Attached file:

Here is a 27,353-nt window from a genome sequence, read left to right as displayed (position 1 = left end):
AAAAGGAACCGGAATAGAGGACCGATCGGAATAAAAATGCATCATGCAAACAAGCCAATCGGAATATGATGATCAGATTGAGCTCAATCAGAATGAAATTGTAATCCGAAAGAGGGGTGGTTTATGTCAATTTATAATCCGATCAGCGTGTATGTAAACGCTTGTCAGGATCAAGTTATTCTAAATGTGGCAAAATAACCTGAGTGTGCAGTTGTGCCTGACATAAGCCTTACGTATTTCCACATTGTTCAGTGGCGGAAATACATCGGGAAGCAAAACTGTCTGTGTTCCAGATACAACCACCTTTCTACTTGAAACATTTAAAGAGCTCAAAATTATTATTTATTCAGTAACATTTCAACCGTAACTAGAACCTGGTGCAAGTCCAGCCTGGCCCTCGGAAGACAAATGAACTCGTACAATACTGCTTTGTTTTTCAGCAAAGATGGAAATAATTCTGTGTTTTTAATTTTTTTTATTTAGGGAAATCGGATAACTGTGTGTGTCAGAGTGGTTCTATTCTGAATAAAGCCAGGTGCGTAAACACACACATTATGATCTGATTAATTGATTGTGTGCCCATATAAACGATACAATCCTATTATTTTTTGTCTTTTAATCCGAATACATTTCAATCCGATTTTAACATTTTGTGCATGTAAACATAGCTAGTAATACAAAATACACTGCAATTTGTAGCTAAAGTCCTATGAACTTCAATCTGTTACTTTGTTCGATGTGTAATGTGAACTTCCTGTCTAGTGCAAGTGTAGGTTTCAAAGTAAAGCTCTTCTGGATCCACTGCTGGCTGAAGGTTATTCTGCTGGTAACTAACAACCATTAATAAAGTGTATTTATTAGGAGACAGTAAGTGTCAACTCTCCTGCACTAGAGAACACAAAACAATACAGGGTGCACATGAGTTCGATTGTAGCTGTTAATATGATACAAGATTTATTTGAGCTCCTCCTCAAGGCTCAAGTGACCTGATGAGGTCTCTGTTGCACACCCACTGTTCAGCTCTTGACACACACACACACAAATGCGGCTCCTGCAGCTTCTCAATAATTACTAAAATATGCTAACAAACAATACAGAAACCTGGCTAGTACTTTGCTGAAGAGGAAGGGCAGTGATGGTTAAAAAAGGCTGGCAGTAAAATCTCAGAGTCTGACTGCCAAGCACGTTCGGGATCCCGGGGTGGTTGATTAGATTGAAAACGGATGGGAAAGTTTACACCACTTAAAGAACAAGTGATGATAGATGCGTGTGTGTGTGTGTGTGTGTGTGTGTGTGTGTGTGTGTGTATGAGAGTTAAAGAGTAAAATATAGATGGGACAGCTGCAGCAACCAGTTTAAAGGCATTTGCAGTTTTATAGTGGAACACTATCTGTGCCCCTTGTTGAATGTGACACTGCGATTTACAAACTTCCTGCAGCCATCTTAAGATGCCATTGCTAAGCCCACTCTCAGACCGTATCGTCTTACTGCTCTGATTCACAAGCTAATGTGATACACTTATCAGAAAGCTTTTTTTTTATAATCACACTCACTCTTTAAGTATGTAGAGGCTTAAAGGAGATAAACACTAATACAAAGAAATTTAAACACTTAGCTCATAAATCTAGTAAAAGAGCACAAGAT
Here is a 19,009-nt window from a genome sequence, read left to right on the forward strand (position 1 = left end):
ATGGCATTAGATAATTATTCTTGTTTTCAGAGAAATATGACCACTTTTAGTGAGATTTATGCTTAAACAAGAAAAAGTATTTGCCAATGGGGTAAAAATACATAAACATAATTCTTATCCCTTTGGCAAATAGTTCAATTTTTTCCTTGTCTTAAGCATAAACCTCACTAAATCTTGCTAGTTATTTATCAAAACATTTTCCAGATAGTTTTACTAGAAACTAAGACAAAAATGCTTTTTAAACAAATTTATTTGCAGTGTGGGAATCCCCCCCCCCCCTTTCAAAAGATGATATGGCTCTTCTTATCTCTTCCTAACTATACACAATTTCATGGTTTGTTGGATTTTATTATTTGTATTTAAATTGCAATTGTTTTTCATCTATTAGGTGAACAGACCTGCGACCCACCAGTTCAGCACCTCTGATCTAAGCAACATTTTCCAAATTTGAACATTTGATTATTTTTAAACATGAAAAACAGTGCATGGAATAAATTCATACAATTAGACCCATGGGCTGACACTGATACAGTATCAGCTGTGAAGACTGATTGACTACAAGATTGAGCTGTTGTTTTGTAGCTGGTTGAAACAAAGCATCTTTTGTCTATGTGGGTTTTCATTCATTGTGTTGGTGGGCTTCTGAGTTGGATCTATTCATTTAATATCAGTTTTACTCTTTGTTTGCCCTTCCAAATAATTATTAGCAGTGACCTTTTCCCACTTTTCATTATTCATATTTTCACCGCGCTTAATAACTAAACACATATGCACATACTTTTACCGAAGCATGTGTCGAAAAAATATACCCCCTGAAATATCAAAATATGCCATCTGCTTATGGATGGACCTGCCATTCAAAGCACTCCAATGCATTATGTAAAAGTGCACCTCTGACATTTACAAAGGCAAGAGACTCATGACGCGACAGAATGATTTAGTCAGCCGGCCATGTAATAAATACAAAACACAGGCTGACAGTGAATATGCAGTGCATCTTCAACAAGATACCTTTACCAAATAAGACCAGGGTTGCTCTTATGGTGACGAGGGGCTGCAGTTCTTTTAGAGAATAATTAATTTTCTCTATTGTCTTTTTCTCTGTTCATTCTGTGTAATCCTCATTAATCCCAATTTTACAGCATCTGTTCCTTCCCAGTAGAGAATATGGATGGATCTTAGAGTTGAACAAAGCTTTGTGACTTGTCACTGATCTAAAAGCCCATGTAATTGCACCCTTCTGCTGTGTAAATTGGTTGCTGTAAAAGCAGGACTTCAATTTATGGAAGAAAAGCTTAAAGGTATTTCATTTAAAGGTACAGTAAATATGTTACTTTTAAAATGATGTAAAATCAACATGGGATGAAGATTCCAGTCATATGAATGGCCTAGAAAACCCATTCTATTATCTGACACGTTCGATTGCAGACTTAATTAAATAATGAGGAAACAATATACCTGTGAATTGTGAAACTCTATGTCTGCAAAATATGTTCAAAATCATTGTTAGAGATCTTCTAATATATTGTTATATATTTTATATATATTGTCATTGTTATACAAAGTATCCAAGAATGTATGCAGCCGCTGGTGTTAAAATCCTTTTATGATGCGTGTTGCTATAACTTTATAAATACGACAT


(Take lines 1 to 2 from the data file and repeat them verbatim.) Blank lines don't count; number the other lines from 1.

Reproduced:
Here is a 27,353-nt window from a genome sequence, read left to right as displayed (position 1 = left end):
AAAAGGAACCGGAATAGAGGACCGATCGGAATAAAAATGCATCATGCAAACAAGCCAATCGGAATATGATGATCAGATTGAGCTCAATCAGAATGAAATTGTAATCCGAAAGAGGGGTGGTTTATGTCAATTTATAATCCGATCAGCGTGTATGTAAACGCTTGTCAGGATCAAGTTATTCTAAATGTGGCAAAATAACCTGAGTGTGCAGTTGTGCCTGACATAAGCCTTACGTATTTCCACATTGTTCAGTGGCGGAAATACATCGGGAAGCAAAACTGTCTGTGTTCCAGATACAACCACCTTTCTACTTGAAACATTTAAAGAGCTCAAAATTATTATTTATTCAGTAACATTTCAACCGTAACTAGAACCTGGTGCAAGTCCAGCCTGGCCCTCGGAAGACAAATGAACTCGTACAATACTGCTTTGTTTTTCAGCAAAGATGGAAATAATTCTGTGTTTTTAATTTTTTTTATTTAGGGAAATCGGATAACTGTGTGTGTCAGAGTGGTTCTATTCTGAATAAAGCCAGGTGCGTAAACACACACATTATGATCTGATTAATTGATTGTGTGCCCATATAAACGATACAATCCTATTATTTTTTGTCTTTTAATCCGAATACATTTCAATCCGATTTTAACATTTTGTGCATGTAAACATAGCTAGTAATACAAAATACACTGCAATTTGTAGCTAAAGTCCTATGAACTTCAATCTGTTACTTTGTTCGATGTGTAATGTGAACTTCCTGTCTAGTGCAAGTGTAGGTTTCAAAGTAAAGCTCTTCTGGATCCACTGCTGGCTGAAGGTTATTCTGCTGGTAACTAACAACCATTAATAAAGTGTATTTATTAGGAGACAGTAAGTGTCAACTCTCCTGCACTAGAGAACACAAAACAATACAGGGTGCACATGAGTTCGATTGTAGCTGTTAATATGATACAAGATTTATTTGAGCTCCTCCTCAAGGCTCAAGTGACCTGATGAGGTCTCTGTTGCACACCCACTGTTCAGCTCTTGACACACACACACACAAATGCGGCTCCTGCAGCTTCTCAATAATTACTAAAATATGCTAACAAACAATACAGAAACCTGGCTAGTACTTTGCTGAAGAGGAAGGGCAGTGATGGTTAAAAAAGGCTGGCAGTAAAATCTCAGAGTCTGACTGCCAAGCACGTTCGGGATCCCGGGGTGGTTGATTAGATTGAAAACGGATGGGAAAGTTTACACCACTTAAAGAACAAGTGATGATAGATGCGTGTGTGTGTGTGTGTGTGTGTGTGTGTGTGTGTGTGTGTATGAGAGTTAAAGAGTAAAATATAGATGGGACAGCTGCAGCAACCAGTTTAAAGGCATTTGCAGTTTTATAGTGGAACACTATCTGTGCCCCTTGTTGAATGTGACACTGCGATTTACAAACTTCCTGCAGCCATCTTAAGATGCCATTGCTAAGCCCACTCTCAGACCGTATCGTCTTACTGCTCTGATTCACAAGCTAATGTGATACACTTATCAGAAAGCTTTTTTTTTATAATCACACTCACTCTTTAAGTATGTAGAGGCTTAAAGGAGATAAACACTAATACAAAGAAATTTAAACACTTAGCTCATAAATCTAGTAAAAGAGCACAAGAT